The rear LCD touch screen is of much higher visual quality than the EVF, and it's your primary point of contact as you move through an extensive menu setup that will feel very familiar if you've used Panasonic gear before. But, unlike the previous GH8 model, it no longer fully articulates, it's a tilter. So while it's handy for high and low angle shooting, it's no good for selfies. That's a bummer, selfies are plain ol' good fun, especially when you're out with a kid. I had to reach for the smartphone when the time hit selfie o'clock.
I don't know what percentage of people use Wi-Fi file transfer instead of just pulling the SD card out for editing and sharing, but I'm definitely one of them. It seems there's always some transit time after a shoot, and that's a great chance to hook the GX9 up to a smartphone and fire the RAW images across to stick into the Lightroom app and get some edits done. The app's a bit clunky, and transfer takes some time when you're dealing with full size RAWs, but I dig it and use it all the time.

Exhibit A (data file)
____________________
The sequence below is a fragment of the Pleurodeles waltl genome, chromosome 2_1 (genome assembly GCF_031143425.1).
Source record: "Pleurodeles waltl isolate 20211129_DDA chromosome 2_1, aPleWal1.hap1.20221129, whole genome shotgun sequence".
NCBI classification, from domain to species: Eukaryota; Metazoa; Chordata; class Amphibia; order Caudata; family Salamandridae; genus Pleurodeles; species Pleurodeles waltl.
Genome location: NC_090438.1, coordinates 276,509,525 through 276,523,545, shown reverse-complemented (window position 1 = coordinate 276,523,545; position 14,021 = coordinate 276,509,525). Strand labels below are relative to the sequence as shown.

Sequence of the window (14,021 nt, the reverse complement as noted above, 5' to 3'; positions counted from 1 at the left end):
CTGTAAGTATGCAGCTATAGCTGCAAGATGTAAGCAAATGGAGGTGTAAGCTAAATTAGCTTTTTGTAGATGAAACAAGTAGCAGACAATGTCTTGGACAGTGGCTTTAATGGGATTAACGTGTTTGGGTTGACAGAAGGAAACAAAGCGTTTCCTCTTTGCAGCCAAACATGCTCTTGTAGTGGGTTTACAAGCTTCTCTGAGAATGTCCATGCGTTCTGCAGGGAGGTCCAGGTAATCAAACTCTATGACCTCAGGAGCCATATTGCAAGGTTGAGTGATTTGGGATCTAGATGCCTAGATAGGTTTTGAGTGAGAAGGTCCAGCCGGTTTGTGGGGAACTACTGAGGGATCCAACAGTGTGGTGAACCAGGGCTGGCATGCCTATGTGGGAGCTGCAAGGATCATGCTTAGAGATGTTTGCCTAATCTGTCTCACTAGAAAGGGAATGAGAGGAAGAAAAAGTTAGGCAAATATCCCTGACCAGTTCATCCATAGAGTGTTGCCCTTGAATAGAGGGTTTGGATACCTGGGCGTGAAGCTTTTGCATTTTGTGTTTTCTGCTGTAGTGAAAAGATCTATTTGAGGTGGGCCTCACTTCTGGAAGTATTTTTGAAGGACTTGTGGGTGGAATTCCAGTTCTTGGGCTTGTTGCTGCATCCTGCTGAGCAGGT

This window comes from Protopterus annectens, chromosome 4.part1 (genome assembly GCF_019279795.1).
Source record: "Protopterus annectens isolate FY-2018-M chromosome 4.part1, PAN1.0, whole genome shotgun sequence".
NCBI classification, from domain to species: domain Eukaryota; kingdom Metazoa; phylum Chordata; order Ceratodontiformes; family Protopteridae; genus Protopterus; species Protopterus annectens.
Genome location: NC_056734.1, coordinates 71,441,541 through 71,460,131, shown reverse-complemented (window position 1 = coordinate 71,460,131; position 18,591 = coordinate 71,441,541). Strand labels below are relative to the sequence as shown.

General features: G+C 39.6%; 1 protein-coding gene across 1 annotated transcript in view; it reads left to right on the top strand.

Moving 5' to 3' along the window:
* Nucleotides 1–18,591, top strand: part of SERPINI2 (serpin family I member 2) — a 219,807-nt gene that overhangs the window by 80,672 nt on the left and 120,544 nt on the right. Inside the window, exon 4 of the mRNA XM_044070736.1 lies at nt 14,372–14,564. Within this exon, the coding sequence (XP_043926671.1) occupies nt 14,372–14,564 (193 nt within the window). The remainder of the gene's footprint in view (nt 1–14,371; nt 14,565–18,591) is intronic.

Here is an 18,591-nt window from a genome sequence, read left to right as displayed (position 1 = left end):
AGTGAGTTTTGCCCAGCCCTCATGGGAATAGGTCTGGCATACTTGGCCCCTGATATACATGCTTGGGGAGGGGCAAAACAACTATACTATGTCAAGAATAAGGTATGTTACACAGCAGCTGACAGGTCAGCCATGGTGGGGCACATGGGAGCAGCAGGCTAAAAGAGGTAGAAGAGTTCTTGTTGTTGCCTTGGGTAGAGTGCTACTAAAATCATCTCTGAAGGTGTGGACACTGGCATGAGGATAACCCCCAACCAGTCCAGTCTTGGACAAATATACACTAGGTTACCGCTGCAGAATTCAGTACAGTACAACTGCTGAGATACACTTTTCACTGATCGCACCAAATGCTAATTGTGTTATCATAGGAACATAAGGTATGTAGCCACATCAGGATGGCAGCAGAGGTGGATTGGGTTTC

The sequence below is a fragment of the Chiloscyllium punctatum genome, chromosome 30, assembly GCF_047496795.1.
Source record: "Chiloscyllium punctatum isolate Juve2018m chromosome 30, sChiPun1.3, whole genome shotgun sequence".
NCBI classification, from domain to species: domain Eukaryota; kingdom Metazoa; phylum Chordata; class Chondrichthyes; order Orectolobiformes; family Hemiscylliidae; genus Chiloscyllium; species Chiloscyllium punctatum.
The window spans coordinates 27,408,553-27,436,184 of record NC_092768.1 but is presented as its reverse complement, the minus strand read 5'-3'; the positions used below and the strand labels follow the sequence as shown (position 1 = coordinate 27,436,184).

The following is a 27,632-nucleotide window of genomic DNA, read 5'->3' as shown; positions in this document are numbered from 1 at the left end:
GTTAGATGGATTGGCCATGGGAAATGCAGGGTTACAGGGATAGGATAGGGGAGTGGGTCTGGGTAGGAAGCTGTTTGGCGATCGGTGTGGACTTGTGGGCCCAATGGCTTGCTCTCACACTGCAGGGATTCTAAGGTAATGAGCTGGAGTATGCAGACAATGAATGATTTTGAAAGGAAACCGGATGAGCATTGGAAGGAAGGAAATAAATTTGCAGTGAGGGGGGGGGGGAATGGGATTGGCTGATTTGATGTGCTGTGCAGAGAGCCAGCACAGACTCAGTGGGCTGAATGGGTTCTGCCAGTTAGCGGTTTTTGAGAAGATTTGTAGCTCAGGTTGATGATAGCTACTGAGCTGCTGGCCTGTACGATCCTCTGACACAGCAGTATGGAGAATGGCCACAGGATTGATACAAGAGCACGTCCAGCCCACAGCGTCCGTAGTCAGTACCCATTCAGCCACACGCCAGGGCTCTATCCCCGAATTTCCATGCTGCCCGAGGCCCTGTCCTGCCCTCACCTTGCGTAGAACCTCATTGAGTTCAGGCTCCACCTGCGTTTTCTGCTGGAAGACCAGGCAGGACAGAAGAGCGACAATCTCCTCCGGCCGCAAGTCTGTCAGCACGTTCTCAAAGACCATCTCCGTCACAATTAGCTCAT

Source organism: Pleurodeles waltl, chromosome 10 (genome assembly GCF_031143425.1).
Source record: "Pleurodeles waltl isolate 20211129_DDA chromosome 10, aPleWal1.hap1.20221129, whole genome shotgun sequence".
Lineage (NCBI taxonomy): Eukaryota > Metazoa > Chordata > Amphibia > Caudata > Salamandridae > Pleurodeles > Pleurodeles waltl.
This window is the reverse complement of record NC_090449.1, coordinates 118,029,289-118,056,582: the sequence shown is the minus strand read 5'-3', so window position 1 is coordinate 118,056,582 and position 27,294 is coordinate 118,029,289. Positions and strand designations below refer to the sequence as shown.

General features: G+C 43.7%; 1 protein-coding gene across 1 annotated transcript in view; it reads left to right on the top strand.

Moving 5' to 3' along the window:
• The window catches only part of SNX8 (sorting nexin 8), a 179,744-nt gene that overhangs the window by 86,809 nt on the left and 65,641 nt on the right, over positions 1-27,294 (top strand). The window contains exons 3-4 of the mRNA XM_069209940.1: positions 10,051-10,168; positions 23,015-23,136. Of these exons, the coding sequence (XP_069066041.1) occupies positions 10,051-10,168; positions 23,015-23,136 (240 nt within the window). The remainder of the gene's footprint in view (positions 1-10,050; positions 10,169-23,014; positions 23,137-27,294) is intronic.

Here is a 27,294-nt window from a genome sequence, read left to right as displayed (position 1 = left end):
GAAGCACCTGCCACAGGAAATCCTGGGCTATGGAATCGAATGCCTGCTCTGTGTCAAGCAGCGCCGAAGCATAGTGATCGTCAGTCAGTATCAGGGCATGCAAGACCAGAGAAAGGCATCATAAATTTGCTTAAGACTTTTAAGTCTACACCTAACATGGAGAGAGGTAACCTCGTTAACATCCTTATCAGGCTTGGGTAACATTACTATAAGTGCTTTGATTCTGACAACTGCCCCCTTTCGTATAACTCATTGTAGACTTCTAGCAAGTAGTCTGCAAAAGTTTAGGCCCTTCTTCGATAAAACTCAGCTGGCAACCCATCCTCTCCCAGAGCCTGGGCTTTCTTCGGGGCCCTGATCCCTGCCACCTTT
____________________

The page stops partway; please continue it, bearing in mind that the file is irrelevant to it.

The GX9 doesn't have the processing grunt of the full size beasts – frankly it'd be a worry if it did. So it can't shoot 4K/60fps like the stunning video on the GH5 and G9. Nor does it offer high frame rate slow motion shooting. But it can deliver excellent 4K at up to 30fps, and 1080p HD at 60fps, with pretty darn decent full-time autofocus, and the video looks great. You won't find the GX9 on a film set, but for walk-around travel video, it'll blow people away. Here's another place where a swing-out rear selfie screen would've been great for vlogging.